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Photo Credit: © Greg Bartram-USA TODAY Sports

Canucks’ goalie Louis Domingue finding unique ways to prove his value in contract year

Barring complete and utter disaster, it’s highly unlikely Louis Domingue will appear in a playoff game for the Vancouver Canucks during this postseason.

After losing Jacob Markstrom to a knee injury, the Canucks acquired the 28-year-old journeyman from the New Jersey Devils back in February but he appeared in just one game for Vancouver — a 5-3 loss to the Columbus Blue Jackets. That one game was a monumental collapse for both Domingue and the then stumbling Markstromless Canucks, who allowed the Jackets to put up four goals in the last eight minutes of the third period to completely negate a late 3-1 lead.

Domingue didn’t patrol the blue paint again for the rest of the year, but he did travel with the team to Edmonton, while Michael DiPietro did not.

He’s not going to play, but Domingue has found another way to help out his teammates — by being a master in the kitchen.

Domingue has been cooking meals, baking banana bread, cookies, and other goodies for his teammates inside their hotel rooms. He and a few of his teammates have documented the meals on social media, with Domingue posting a photo of his baking supplies with the caption, “bubble life baking for my boys, know your role” on his Instagram story.

As revealed in an anonymous player diary conducted by Thomas Drance of The Athletic, some players are certainly missing home cooking while in the bubble:

As much as I don’t want to complain, and I am impressed by how organized everything is, the food honestly, is the toughest part for me. Professional athletes are used to certain things. I cook a lot, and being able to go home and cook the things that I need, it makes a difference. That’s different here, and it’s been tough to adjust to.

Granted, there are a Chopped Steakhouse and a Studio 99 inside the bubble — and the hotel food is far from terrible — but sometimes, nothing beats a homecooked meal and some freshly baked goods.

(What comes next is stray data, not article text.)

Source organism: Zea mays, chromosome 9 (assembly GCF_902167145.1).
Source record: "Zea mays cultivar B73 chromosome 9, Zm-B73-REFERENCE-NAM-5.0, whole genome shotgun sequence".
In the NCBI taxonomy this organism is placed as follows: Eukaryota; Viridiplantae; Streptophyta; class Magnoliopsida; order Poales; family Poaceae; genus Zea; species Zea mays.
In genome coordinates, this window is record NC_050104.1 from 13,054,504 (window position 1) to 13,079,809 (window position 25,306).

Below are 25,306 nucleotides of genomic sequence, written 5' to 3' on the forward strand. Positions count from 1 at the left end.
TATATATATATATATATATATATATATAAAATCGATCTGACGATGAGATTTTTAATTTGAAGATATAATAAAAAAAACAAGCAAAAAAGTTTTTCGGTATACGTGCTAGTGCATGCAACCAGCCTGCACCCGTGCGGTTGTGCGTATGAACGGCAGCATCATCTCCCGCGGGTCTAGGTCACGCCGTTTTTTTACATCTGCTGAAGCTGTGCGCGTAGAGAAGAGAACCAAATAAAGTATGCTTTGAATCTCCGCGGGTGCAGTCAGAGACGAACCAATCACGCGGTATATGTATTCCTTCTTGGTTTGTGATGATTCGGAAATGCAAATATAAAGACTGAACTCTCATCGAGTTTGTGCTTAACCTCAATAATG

Domingue knows this, and while he’s certainly embraced his unique role in the bubble, he could play a much more key role for the Canucks down the line.

This is where this story gets interesting.

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The Devils elected to do a one-for-one goaltender swap with the Canucks, with Vancouver sending Zane McIntyre back the other way. McIntyre lost the starting job to DiPietro in Utica this season, but served the exact purpose the Canucks expected from him when they signed him last summer — to be an insulator goaltender who could eat up starts until DiPietro was ready for the starting job.

Domingue is an unrestricted free agent at the end of this year, and the Canucks now find themselves in a similar position to last summer — in need of a goaltender to play in Utica. Granted, it’ll likely be as a backup, but if the market isn’t exactly hot this offseason, Domingue may have to take whatever he can get.

Furthermore, the Canucks’ need for a veteran goaltender is increased due to the rules surrounding the Seattle Kraken expansion draft at the conclusion of next season. This from Thomas Drance:

Whether it’s Domingue or another veteran goaltender, the club will need to sign another goaltender to meet its exposure requirements in the expansion process.

The expansion rules require that all clubs must expose a goaltender who is signed for the 2021-22 season or has restricted free-agent status in the 2021 offseason. The penalties for non-compliance are harsh.

If the Canucks were to protect Markstrom and leave Demko exposed in the expansion draft, then he’d qualify as a player who meets the exposure requirement. The Canucks will need to sign a veteran goaltender, however, if they hope to maintain their flexibility required to flip either Demko or Markstrom and losing a quality netminder for nothing to their new geographic rival in Washington state.

Essentially, because DiPietro is exempt from the expansion draft, if the Canucks want to trade one of Markstrom or Thatcher Demko before the Kraken can get their hands on either goaltender for free, they’ll still need to have a goaltender under contract who they can protect.

Management is aware of this and it’s something that’s certainly on their radar.

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When they sit down this offseason to decide who to fill that void with, Domingue will certainly be near the top of their list. He was a competent NHL backup just a few seasons back with the Tampa Bay Lightning, and if the Canucks face goaltending armageddon next season, calling Domingue up to start a couple of games certainly beats having to call up Richard Bachman. Remember that game?

Having already a past relationship with JT Miller from their time in Tampa Bay together, and being close with fellow Quebecois Antoine Roussel, Domingue is a player who is loved by his teammates and is quickly showing his Canucks teammates exactly why that is.

Given the current bubble situation, the leverage of being a good teammate and a good person to be around is perhaps higher than it’s ever been; and whether or not the Canucks and Domingue agree on a new contract this offseason, his teammates will never forget what he’s done for them at 375 degrees in the middle of the most unprecedented times they’ve ever lived in.